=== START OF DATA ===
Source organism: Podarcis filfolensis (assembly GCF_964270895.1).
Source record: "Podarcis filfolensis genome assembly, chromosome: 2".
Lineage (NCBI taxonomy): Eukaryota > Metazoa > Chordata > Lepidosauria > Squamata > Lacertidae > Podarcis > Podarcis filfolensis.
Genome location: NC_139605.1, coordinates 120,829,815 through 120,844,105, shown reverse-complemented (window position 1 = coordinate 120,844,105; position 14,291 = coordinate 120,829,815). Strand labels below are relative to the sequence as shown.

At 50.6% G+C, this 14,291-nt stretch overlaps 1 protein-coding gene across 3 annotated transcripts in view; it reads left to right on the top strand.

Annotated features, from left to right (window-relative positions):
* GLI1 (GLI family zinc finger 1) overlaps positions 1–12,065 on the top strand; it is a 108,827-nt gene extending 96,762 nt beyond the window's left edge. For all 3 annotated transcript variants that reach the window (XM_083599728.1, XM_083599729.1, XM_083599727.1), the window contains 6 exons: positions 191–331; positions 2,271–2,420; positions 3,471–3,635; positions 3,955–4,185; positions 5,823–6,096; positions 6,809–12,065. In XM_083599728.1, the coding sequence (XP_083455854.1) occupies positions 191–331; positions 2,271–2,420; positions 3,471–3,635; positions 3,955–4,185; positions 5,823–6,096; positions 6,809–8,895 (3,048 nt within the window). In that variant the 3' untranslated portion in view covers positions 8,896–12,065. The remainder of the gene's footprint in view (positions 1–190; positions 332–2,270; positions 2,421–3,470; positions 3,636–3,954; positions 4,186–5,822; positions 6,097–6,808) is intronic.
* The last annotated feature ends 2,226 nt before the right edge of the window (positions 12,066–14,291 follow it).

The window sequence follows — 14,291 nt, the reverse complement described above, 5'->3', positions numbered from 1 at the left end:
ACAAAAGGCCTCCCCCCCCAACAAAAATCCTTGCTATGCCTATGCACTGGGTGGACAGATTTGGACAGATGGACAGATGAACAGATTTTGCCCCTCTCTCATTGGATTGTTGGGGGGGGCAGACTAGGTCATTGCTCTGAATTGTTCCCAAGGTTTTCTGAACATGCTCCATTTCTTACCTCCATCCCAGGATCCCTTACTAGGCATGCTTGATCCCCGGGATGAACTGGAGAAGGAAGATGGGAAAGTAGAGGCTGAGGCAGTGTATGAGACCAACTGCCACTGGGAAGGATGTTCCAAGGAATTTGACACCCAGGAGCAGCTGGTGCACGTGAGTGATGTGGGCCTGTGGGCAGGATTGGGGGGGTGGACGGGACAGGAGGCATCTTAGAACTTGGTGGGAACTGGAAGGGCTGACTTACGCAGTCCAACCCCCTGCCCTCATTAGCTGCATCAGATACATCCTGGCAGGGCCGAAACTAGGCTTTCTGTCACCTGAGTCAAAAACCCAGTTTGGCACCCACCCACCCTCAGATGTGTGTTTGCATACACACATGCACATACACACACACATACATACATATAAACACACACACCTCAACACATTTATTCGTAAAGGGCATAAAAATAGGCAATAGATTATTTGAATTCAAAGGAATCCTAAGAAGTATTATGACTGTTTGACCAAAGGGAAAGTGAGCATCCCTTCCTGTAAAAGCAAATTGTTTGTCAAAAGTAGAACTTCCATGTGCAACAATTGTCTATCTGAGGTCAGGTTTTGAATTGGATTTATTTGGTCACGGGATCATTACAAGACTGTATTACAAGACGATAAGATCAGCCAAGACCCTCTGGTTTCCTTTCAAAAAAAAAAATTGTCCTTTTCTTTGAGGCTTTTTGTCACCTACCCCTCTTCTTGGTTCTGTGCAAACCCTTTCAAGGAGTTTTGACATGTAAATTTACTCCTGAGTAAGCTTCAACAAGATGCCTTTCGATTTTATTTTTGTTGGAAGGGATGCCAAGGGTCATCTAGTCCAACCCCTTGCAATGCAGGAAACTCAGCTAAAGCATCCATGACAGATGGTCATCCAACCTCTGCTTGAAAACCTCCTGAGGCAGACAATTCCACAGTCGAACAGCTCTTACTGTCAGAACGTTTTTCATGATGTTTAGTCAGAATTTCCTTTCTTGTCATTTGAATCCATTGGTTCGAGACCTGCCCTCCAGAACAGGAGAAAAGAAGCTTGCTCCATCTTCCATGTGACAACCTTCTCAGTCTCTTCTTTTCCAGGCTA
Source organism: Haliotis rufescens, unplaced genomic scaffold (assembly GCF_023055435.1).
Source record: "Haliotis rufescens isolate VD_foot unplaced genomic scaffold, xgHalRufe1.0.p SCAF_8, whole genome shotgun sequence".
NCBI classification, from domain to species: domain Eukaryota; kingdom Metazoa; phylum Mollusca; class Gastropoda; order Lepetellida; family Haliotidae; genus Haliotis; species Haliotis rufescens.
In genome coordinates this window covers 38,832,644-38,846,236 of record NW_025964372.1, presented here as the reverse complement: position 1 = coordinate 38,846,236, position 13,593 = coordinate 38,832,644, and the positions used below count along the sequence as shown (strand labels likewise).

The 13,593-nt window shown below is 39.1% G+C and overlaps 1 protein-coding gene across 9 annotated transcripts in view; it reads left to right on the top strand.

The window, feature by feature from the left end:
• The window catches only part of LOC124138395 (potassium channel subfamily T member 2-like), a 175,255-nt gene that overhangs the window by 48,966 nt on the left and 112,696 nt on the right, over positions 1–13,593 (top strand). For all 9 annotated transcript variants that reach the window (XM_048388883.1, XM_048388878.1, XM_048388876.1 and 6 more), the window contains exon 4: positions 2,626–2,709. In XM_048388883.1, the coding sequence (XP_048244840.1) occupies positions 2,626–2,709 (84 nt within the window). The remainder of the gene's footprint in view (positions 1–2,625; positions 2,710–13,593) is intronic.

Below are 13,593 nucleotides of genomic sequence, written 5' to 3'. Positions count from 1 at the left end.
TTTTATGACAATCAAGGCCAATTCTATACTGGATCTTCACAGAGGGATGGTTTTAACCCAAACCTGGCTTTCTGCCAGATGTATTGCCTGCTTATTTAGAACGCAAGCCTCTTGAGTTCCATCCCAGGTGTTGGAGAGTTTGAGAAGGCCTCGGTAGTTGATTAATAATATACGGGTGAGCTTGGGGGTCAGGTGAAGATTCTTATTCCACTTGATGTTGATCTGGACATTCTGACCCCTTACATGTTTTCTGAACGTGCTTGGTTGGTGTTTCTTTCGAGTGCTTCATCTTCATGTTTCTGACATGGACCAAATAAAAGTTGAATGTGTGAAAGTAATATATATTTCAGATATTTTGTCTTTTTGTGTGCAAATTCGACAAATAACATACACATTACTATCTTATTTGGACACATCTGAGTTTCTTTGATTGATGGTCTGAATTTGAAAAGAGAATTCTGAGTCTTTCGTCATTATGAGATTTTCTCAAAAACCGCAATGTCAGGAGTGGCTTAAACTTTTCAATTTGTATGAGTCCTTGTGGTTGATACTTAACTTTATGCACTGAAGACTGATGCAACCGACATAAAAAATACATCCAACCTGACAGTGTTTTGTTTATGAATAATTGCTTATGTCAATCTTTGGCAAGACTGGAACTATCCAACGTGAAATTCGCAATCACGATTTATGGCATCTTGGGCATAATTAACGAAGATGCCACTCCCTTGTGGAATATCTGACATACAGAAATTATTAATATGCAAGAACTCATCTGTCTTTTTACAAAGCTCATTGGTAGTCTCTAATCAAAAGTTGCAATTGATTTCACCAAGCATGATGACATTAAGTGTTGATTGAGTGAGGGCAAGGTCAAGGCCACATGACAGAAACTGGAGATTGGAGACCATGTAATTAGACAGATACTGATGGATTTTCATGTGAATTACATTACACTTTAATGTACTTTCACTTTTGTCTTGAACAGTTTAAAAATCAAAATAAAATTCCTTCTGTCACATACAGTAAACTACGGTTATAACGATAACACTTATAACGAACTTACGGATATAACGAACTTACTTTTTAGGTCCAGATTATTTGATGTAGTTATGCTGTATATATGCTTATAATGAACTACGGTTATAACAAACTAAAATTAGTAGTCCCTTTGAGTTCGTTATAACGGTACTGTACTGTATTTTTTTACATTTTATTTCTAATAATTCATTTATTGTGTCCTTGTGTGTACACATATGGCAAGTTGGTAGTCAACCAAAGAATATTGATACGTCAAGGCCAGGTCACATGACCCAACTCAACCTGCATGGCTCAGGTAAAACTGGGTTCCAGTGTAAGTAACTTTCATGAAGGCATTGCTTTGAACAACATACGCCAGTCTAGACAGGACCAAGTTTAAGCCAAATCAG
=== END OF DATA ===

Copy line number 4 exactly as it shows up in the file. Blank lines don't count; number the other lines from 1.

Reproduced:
Genome location: NC_139605.1, coordinates 120,829,815 through 120,844,105, shown reverse-complemented (window position 1 = coordinate 120,844,105; position 14,291 = coordinate 120,829,815). Strand labels below are relative to the sequence as shown.